It is more active in the brains of extroverts than in the brains of introverts as Scott Barry Kaufman, the Scientific Director of At the expectation of, say, getting the phone number of an attractive person or earning a promotion at work, extroverts become more energized than introverts.They buzz with an enthusiastic rush of good feelings, while introverts feel overstimulated.Both introverts and extroverts use both sides of their nervous systems at different times, just like they use both neurotransmitters.
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When I lounge at home in quiet solitude, lost in a book or watching Netflix, I’m basking in the pleasant effects of acetylcholine. Acetylcholine is linked to the parasympathetic side of the nervous system, which is nicknamed the “throttle down” or “rest-and-digest” side.
When we engage the parasympathetic side, our body conserves energy, and we withdraw from the outer environment.
I was having fun for a while, but now I’m ready to head home and find my bed.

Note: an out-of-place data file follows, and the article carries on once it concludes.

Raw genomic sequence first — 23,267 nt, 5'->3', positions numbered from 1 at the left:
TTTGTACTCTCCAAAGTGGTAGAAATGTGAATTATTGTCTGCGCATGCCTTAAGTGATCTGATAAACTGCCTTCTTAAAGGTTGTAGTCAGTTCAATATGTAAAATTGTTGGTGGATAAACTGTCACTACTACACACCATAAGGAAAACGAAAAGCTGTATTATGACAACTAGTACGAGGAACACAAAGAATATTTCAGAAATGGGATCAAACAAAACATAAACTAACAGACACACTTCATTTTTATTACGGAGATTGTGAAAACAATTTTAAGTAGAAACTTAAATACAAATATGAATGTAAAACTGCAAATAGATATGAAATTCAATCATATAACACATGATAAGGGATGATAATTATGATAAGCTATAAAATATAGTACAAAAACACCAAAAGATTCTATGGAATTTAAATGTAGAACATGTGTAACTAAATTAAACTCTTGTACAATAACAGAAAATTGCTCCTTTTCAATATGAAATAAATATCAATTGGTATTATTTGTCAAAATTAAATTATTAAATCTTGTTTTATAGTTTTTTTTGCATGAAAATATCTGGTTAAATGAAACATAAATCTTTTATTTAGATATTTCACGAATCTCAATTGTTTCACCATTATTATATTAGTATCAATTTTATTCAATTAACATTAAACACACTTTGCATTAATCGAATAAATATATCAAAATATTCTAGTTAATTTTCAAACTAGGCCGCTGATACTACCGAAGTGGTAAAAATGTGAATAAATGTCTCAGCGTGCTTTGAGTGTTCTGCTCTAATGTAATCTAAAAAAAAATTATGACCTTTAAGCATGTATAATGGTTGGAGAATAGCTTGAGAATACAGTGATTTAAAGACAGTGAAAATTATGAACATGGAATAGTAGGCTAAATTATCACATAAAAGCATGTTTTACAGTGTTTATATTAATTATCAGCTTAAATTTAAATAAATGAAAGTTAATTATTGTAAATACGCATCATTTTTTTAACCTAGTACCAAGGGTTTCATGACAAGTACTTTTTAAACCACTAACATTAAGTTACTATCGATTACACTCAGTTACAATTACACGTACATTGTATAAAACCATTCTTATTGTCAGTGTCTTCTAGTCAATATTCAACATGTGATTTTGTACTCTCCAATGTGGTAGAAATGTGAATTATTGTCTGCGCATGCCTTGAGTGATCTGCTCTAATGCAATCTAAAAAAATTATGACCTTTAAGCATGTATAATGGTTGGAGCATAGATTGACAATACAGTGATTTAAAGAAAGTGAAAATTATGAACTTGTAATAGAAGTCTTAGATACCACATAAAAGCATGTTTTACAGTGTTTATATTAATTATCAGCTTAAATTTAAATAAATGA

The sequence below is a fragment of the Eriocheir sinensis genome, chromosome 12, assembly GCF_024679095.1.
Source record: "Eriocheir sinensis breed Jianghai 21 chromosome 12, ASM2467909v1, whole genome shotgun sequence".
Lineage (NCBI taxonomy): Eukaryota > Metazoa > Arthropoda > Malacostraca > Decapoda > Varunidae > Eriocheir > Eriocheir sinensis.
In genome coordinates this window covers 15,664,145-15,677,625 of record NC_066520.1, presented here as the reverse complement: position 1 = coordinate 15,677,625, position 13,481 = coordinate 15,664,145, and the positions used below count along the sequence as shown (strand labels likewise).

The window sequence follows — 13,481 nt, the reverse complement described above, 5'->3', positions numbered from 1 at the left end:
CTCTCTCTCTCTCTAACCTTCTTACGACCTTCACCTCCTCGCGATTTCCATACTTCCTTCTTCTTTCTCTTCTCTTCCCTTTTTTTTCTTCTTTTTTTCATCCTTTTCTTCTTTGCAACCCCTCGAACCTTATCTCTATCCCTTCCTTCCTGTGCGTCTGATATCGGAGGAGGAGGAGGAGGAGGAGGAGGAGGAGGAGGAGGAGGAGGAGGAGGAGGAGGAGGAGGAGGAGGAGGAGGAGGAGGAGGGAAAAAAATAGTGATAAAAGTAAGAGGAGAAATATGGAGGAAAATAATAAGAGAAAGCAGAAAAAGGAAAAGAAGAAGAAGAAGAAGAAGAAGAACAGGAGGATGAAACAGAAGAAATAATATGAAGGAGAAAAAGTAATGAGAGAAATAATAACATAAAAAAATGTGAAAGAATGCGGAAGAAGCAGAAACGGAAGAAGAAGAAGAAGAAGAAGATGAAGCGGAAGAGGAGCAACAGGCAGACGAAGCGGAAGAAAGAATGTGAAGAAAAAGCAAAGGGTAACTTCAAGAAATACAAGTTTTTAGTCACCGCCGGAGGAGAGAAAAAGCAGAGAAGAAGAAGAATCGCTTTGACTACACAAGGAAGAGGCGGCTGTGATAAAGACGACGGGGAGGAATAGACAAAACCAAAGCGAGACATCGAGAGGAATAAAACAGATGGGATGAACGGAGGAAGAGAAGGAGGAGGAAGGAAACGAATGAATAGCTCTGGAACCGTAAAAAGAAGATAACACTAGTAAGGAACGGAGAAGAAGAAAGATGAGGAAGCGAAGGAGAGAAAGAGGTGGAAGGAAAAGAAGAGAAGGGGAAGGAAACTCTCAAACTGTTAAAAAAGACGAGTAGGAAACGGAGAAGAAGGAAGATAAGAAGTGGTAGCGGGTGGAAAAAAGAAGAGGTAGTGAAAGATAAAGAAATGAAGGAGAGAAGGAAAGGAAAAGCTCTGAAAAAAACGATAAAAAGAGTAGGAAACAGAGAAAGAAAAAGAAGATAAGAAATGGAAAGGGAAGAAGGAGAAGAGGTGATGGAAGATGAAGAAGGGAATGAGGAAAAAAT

The loud music, the dense crowd of strangers, and the small talk I’ve made all night have left me feeling drained.
Just me, no noise, maybe a good book or the Internet to help me turn inward and recharge after this much socializing.
Yet, my extroverted friends could probably stay at the concert, chatting long past the encore.
When dopamine floods the brain, both introverts and extroverts become more talkative, alert to their surroundings, and motivated to take risks and explore the environment.
It’s not that introverts have less dopamine present in their brains than extroverts do.
Yet, given how my introverted brain works, it makes sense that after a few hours of stimulation and socializing, I needed to get out of there.
It’s not that I dislike people; it’s just that socializing is more effortful and tiring for me than it is for extroverts.
Blood sugar and free fatty acids are elevated to give us more energy, and digestion is slowed.